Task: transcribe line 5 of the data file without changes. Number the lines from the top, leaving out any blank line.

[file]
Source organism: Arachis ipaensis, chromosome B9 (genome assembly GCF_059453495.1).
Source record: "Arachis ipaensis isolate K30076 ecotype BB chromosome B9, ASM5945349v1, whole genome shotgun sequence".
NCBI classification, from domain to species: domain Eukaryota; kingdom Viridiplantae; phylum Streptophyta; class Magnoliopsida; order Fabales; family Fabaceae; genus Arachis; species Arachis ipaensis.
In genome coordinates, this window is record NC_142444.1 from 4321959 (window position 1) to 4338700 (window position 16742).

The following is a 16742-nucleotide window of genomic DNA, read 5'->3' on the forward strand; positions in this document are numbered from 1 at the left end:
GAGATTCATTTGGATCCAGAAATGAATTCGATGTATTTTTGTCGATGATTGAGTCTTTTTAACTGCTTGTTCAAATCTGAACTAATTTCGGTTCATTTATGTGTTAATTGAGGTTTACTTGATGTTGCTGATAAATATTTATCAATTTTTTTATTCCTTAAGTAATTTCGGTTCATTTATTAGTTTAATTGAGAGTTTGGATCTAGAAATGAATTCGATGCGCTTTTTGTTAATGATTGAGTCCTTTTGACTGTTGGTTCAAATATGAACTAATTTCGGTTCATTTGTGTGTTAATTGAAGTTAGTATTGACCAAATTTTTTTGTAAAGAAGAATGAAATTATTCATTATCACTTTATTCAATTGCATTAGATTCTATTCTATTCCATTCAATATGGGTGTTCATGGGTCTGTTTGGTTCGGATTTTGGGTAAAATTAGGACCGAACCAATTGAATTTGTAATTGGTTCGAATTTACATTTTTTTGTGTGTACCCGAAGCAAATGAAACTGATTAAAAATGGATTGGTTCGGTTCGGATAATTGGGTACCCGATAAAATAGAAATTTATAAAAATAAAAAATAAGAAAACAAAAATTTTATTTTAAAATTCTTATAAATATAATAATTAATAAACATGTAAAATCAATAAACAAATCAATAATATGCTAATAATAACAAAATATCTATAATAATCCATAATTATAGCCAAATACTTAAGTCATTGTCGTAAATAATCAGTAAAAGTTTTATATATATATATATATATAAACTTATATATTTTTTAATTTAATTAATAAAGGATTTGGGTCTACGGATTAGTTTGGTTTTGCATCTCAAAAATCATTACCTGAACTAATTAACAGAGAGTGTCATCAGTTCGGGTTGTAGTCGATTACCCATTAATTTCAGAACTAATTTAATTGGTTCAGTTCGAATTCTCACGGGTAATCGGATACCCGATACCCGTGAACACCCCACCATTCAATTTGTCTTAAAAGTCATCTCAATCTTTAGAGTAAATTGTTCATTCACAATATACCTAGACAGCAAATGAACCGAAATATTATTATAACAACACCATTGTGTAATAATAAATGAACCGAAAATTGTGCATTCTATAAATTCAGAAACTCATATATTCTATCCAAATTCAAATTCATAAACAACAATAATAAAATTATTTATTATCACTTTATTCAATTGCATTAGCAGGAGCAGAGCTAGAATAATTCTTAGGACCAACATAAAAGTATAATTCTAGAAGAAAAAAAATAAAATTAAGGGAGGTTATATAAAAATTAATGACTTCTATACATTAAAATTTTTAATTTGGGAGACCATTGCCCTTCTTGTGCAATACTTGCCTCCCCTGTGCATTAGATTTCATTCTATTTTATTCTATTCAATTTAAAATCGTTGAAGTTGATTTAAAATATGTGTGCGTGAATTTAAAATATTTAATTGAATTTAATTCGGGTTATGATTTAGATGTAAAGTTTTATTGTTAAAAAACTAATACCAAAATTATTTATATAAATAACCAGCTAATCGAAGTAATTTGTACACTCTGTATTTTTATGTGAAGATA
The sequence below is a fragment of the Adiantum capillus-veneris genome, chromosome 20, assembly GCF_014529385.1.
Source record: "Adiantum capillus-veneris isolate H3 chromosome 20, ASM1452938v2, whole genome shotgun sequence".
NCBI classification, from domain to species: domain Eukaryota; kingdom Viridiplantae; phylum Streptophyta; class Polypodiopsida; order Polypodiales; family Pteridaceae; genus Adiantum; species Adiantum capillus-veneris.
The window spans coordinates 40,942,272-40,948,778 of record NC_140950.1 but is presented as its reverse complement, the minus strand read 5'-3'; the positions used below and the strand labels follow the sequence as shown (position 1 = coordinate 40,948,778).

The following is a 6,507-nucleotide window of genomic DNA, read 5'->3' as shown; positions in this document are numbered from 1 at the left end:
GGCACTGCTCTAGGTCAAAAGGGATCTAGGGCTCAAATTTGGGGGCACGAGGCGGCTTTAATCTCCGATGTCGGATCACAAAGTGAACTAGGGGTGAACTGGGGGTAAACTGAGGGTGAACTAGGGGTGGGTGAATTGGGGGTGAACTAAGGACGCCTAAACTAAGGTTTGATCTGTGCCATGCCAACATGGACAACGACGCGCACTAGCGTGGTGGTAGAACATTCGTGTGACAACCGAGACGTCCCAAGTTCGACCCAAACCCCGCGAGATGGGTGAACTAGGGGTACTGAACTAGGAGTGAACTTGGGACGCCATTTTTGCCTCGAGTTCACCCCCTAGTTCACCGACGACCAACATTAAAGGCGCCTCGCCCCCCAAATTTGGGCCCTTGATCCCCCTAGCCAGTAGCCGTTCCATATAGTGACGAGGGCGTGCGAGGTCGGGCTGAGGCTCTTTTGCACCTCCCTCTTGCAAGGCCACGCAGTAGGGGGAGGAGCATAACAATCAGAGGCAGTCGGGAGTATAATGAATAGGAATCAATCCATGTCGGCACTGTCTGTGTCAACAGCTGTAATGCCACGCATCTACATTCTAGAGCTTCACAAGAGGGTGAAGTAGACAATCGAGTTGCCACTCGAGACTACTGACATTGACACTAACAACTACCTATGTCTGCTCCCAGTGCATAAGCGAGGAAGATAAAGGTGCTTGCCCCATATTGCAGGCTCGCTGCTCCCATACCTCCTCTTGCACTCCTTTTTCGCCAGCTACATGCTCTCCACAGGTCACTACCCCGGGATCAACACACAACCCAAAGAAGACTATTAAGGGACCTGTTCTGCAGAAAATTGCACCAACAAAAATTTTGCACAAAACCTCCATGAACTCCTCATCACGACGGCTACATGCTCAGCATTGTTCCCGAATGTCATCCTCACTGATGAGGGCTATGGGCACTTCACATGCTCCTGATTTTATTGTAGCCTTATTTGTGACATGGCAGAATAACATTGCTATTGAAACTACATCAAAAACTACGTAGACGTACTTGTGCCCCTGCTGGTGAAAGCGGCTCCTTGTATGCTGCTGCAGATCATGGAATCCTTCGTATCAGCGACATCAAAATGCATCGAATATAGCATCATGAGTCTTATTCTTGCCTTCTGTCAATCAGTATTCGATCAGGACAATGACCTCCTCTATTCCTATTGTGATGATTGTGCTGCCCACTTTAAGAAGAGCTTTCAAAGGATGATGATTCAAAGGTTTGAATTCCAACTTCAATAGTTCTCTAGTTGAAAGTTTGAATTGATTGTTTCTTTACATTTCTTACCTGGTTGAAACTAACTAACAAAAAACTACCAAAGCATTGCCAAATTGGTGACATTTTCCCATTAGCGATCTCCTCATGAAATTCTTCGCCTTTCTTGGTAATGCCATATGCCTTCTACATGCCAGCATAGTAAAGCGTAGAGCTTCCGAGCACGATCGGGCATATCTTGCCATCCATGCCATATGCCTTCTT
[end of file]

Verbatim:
The following is a 16742-nucleotide window of genomic DNA, read 5'->3' on the forward strand; positions in this document are numbered from 1 at the left end: